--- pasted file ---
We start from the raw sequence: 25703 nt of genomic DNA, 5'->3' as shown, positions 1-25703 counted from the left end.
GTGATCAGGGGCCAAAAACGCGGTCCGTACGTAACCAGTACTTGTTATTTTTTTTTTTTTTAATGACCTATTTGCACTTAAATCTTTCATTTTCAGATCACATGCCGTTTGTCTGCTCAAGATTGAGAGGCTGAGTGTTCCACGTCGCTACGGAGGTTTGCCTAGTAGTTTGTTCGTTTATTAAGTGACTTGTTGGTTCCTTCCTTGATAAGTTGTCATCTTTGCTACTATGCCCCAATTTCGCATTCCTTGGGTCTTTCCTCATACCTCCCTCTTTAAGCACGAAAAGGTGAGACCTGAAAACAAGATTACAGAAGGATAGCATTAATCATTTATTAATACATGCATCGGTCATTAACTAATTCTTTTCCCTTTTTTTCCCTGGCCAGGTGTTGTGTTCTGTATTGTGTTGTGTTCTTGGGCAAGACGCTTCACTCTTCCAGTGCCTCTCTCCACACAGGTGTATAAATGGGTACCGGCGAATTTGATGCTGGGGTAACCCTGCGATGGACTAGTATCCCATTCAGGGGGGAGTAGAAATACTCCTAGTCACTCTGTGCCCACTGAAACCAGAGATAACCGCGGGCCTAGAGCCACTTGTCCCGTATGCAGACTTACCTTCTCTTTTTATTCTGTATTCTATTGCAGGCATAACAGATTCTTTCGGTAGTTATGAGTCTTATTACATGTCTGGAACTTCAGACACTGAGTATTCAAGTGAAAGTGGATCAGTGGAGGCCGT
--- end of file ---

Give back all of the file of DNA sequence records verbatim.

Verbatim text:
We start from the raw sequence: 25703 nt of genomic DNA, 5'->3' as shown, positions 1-25703 counted from the left end.
GTGATCAGGGGCCAAAAACGCGGTCCGTACGTAACCAGTACTTGTTATTTTTTTTTTTTTTAATGACCTATTTGCACTTAAATCTTTCATTTTCAGATCACATGCCGTTTGTCTGCTCAAGATTGAGAGGCTGAGTGTTCCACGTCGCTACGGAGGTTTGCCTAGTAGTTTGTTCGTTTATTAAGTGACTTGTTGGTTCCTTCCTTGATAAGTTGTCATCTTTGCTACTATGCCCCAATTTCGCATTCCTTGGGTCTTTCCTCATACCTCCCTCTTTAAGCACGAAAAGGTGAGACCTGAAAACAAGATTACAGAAGGATAGCATTAATCATTTATTAATACATGCATCGGTCATTAACTAATTCTTTTCCCTTTTTTTCCCTGGCCAGGTGTTGTGTTCTGTATTGTGTTGTGTTCTTGGGCAAGACGCTTCACTCTTCCAGTGCCTCTCTCCACACAGGTGTATAAATGGGTACCGGCGAATTTGATGCTGGGGTAACCCTGCGATGGACTAGTATCCCATTCAGGGGGGAGTAGAAATACTCCTAGTCACTCTGTGCCCACTGAAACCAGAGATAACCGCGGGCCTAGAGCCACTTGTCCCGTATGCAGACTTACCTTCTCTTTTTATTCTGTATTCTATTGCAGGCATAACAGATTCTTTCGGTAGTTATGAGTCTTATTACATGTCTGGAACTTCAGACACTGAGTATTCAAGTGAAAGTGGATCAGTGGAGGCCGT